An AC/DC-loving biologist tests the band's 1980 assertion that "rock 'n' roll ain't noise pollution." Turns out it can be – and the negative effects of noise can ripple through an ecosystem.
Governments around the world have vowed to halt the loss of global biodiversity by 2020, but without more investment, we'll miss some of the targets.
Some scientists want to replace 'ecosystem services' with ‘Nature’s Contributions to People’.
Oysters aren't just good for a feed. They also give a vital boost to coastal ecosystems, which is why efforts are underway to restore Australia's once-abundant oyster reefs to their former glory.
How do you determine the financial benefit of cutting a tree down, versus leaving it standing? Environmental accounting offers some insight.
Wilderness areas are vitally important, yet are largely overlooked by the United Nations' list of natural World Heritage. This week's meeting in Poland is a chance to redress that balance.
A full valuation of the Great Barrier Reef leads to a number so high it is essentially not worth considering in economic terms.
In an urbanizing world, people increasingly are seeking out nature in cities. Research shows that diverse species of animals, plants and insects can thrive in areas that humans have altered.
We focus on large, charismatic animals at the expense of these crucial 'lowly creatures'.
It's time for governments to think long-term about the kind of places they want to create.
Melanesia's oceans are worth at least US$5.4 billion, but are under increasing threat.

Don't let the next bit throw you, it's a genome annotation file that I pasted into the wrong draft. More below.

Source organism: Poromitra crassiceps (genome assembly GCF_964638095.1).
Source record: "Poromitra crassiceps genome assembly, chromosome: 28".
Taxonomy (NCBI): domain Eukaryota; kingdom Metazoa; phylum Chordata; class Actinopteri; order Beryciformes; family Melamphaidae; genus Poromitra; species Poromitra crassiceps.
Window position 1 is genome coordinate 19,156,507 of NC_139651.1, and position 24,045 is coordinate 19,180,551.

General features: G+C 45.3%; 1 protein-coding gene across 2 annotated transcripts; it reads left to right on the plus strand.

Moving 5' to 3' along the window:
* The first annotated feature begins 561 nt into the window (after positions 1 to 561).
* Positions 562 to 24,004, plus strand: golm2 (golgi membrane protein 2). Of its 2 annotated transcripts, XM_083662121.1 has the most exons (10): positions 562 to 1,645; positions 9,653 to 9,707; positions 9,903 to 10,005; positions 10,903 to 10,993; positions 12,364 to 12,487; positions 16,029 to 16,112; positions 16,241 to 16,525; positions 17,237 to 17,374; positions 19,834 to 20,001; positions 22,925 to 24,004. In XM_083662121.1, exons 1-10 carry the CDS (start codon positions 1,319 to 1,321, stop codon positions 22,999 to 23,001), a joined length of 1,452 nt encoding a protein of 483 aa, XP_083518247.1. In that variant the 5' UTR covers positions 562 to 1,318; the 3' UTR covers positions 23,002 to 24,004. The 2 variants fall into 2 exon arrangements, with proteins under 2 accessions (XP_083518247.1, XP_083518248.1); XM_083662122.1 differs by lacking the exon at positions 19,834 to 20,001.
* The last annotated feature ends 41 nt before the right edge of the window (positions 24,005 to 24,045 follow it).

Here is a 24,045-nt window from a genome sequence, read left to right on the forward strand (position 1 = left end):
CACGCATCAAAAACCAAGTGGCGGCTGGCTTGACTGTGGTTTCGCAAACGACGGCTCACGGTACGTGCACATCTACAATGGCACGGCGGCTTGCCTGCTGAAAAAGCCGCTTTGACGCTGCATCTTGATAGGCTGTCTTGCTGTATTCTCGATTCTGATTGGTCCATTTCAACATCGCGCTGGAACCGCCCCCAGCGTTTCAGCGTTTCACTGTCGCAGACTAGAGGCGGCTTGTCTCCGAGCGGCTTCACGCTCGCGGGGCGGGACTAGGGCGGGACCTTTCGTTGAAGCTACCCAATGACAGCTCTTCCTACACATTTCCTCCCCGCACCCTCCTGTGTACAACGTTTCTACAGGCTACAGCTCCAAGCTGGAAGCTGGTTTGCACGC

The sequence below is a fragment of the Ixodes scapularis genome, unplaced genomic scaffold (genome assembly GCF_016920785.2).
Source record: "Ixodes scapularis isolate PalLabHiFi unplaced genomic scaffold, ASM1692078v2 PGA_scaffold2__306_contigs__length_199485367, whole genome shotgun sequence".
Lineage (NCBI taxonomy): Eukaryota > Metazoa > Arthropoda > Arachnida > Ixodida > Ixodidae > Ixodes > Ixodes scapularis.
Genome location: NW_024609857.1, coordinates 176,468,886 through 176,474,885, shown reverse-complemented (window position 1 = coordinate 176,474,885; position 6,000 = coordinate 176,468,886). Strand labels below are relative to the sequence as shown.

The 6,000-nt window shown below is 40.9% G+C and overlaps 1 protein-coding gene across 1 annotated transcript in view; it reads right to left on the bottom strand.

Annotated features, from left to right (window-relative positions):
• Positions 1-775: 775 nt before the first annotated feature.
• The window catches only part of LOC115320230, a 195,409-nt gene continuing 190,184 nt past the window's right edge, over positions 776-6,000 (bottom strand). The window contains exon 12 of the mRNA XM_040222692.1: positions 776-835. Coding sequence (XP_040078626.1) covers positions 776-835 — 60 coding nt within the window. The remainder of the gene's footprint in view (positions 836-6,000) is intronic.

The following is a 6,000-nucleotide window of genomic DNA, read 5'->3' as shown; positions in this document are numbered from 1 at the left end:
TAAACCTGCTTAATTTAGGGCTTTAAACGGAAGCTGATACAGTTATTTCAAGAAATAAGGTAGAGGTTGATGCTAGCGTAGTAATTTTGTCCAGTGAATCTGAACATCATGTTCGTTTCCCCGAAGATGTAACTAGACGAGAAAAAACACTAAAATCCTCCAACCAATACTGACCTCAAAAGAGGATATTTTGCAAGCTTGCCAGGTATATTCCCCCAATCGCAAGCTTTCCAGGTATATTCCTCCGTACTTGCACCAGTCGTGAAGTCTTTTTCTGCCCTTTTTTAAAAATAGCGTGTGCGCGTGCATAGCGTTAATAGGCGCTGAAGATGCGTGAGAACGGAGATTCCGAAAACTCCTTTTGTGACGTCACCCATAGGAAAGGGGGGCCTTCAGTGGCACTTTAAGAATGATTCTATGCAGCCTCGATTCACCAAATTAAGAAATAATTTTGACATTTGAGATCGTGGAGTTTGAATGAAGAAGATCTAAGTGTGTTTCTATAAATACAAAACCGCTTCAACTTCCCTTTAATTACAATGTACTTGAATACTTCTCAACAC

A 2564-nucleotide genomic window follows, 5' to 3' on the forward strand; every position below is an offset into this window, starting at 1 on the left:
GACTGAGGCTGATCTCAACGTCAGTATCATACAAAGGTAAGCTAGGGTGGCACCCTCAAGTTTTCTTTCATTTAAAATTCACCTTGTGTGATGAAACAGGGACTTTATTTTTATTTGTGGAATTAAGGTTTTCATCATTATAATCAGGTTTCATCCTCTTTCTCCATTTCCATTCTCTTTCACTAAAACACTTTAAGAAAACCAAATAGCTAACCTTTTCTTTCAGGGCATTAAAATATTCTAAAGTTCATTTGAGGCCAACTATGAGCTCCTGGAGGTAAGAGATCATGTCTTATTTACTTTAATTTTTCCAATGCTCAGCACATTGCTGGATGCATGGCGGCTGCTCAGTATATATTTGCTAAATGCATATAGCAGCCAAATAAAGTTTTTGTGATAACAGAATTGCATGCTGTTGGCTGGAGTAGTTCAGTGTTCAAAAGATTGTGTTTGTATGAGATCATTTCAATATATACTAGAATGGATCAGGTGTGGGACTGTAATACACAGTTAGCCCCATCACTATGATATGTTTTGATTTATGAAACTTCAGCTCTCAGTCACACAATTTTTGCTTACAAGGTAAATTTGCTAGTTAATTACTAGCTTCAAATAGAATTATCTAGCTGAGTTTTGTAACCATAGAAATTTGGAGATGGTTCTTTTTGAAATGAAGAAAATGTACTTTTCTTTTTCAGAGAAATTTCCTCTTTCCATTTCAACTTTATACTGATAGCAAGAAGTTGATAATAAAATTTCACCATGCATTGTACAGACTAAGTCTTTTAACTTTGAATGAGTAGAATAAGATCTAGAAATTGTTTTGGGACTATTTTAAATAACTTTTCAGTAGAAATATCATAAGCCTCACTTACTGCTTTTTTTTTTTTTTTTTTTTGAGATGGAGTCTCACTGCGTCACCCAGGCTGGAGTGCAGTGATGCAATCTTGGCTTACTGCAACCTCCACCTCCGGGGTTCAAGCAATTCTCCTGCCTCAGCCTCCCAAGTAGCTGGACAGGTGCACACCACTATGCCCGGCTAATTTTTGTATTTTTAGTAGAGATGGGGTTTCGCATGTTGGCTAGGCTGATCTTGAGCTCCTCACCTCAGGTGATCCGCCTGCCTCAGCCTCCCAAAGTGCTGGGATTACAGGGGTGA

Current land-use patterns could see the value of 'ecosystem services' – the natural processes that sustain life – plummet by mid-century. But with the right policies we can turn this trend around.
The presidential candidates should be talking about exploring and cataloguing our biosphere, which holds vital clues for how humanity should navigate the future.
Cape York's ecosystems are worth as much as the Queensland economy.
Invasive species cause some $120 billion in damages across North America yearly -- and that's just direct costs. A study of one species in one Wisconsin lake indicates the real toll is much higher.
Study shows mangrove forests along desert coasts have potential to lock up large amounts of carbon and buffer against rising seas.
The world must embrace an economy where people and the planet are what matters the most.
We should value even the tiniest insects that have no impact on our lives.
With a future of droughts looming for the US West, Utah’s Wasatch watershed offers a good model that combines conservation with nature-based recreation.
The notions of "natural capital" and "ecosystem services" try to highlight the value of nature. But but by putting dollar figures on nature do we actually devalue it?